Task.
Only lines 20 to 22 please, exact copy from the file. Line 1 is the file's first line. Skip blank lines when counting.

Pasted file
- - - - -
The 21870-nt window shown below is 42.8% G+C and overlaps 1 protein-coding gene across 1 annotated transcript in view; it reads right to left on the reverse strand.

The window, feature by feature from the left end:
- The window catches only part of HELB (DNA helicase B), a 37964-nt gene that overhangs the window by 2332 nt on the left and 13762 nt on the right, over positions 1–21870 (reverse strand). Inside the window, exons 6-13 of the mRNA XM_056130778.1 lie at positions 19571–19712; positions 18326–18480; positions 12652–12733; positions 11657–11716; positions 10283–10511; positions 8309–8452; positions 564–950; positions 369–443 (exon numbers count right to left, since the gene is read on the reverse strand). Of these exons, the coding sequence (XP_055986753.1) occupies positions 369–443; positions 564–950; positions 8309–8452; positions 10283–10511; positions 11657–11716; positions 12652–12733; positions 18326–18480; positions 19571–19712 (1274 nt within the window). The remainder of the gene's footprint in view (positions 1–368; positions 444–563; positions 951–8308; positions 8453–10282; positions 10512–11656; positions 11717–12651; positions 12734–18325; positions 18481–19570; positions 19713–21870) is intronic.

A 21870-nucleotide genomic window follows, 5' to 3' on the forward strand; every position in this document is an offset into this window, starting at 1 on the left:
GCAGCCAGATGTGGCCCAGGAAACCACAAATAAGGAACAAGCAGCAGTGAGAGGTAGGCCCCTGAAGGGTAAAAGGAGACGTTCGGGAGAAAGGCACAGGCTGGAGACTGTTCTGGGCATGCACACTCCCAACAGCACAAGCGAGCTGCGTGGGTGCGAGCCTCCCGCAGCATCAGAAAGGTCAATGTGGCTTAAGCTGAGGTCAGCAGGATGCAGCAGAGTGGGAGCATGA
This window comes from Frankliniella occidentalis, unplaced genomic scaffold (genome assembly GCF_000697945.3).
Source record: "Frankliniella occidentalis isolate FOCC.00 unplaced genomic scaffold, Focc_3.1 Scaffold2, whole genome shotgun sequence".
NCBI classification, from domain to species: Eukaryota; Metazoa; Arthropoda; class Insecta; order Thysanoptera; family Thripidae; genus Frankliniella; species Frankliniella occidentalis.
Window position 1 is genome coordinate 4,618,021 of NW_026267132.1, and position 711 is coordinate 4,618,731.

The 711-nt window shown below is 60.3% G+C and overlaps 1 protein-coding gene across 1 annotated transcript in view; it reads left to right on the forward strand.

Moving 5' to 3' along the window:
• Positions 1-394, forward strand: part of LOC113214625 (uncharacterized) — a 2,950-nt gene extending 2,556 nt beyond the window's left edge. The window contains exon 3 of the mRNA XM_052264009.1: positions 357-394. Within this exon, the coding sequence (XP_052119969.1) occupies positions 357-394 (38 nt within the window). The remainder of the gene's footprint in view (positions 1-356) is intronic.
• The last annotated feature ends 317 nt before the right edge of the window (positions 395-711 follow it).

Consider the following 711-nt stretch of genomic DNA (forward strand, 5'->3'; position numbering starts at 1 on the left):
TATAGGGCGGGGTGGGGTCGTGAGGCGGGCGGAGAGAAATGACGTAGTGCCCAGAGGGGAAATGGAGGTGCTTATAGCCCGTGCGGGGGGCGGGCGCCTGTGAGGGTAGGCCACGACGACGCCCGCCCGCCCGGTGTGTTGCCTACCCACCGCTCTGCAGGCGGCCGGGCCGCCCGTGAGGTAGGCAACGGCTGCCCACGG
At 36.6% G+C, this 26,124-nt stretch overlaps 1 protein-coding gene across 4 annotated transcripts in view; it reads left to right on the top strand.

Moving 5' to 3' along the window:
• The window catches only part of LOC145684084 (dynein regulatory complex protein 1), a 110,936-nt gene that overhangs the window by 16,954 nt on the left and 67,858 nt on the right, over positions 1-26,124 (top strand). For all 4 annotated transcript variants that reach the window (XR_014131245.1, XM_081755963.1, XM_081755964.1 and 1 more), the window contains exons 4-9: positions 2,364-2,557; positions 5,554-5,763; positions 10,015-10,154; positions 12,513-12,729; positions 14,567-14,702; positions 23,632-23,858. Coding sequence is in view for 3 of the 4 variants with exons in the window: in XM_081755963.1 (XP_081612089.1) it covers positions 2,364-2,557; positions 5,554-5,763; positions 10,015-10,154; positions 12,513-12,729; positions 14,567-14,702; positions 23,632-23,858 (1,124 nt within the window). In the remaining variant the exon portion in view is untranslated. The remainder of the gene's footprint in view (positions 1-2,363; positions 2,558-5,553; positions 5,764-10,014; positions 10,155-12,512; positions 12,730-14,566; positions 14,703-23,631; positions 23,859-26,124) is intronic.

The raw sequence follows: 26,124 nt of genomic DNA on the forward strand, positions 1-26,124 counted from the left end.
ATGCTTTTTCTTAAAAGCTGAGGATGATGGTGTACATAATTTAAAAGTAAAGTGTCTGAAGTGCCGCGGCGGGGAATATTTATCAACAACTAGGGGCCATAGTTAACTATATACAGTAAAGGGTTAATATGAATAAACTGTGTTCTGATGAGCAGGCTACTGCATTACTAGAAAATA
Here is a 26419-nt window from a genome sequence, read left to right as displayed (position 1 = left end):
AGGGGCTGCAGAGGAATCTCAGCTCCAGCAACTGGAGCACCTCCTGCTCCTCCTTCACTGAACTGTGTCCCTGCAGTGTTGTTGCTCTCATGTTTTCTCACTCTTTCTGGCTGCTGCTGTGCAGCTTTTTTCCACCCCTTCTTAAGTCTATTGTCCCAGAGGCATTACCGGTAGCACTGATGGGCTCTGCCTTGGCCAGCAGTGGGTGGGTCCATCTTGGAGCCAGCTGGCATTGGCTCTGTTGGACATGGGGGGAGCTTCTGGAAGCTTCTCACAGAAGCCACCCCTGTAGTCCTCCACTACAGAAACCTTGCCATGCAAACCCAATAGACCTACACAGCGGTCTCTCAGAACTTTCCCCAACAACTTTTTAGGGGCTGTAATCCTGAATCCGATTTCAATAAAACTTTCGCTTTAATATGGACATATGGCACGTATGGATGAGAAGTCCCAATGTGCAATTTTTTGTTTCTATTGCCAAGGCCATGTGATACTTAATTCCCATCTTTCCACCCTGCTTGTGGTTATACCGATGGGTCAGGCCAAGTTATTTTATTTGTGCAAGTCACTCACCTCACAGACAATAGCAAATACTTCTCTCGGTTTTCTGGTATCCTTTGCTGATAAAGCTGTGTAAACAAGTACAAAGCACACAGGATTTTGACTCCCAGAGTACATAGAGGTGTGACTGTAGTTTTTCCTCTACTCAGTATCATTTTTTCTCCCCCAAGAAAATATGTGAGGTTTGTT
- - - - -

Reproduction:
ATGCTTTTTCTTAAAAGCTGAGGATGATGGTGTACATAATTTAAAAGTAAAGTGTCTGAAGTGCCGCGGCGGGGAATATTTATCAACAACTAGGGGCCATAGTTAACTATATACAGTAAAGGGTTAATATGAATAAACTGTGTTCTGATGAGCAGGCTACTGCATTACTAGAAAATA
Here is a 26419-nt window from a genome sequence, read left to right as displayed (position 1 = left end):
AGGGGCTGCAGAGGAATCTCAGCTCCAGCAACTGGAGCACCTCCTGCTCCTCCTTCACTGAACTGTGTCCCTGCAGTGTTGTTGCTCTCATGTTTTCTCACTCTTTCTGGCTGCTGCTGTGCAGCTTTTTTCCACCCCTTCTTAAGTCTATTGTCCCAGAGGCATTACCGGTAGCACTGATGGGCTCTGCCTTGGCCAGCAGTGGGTGGGTCCATCTTGGAGCCAGCTGGCATTGGCTCTGTTGGACATGGGGGGAGCTTCTGGAAGCTTCTCACAGAAGCCACCCCTGTAGTCCTCCACTACAGAAACCTTGCCATGCAAACCCAATAGACCTACACAGCGGTCTCTCAGAACTTTCCCCAACAACTTTTTAGGGGCTGTAATCCTGAATCCGATTTCAATAAAACTTTCGCTTTAATATGGACATATGGCACGTATGGATGAGAAGTCCCAATGTGCAATTTTTTGTTTCTATTGCCAAGGCCATGTGATACTTAATTCCCATCTTTCCACCCTGCTTGTGGTTATACCGATGGGTCAGGCCAAGTTATTTTATTTGTGCAAGTCACTCACCTCACAGACAATAGCAAATACTTCTCTCGGTTTTCTGGTATCCTTTGCTGATAAAGCTGTGTAAACAAGTACAAAGCACACAGGATTTTGACTCCCAGAGTACATAGAGGTGTGACTGTAGTTTTTCCTCTACTCAGTATCATTTTTTCTCCCCCAAGAAAATATGTGAGGTTTGTT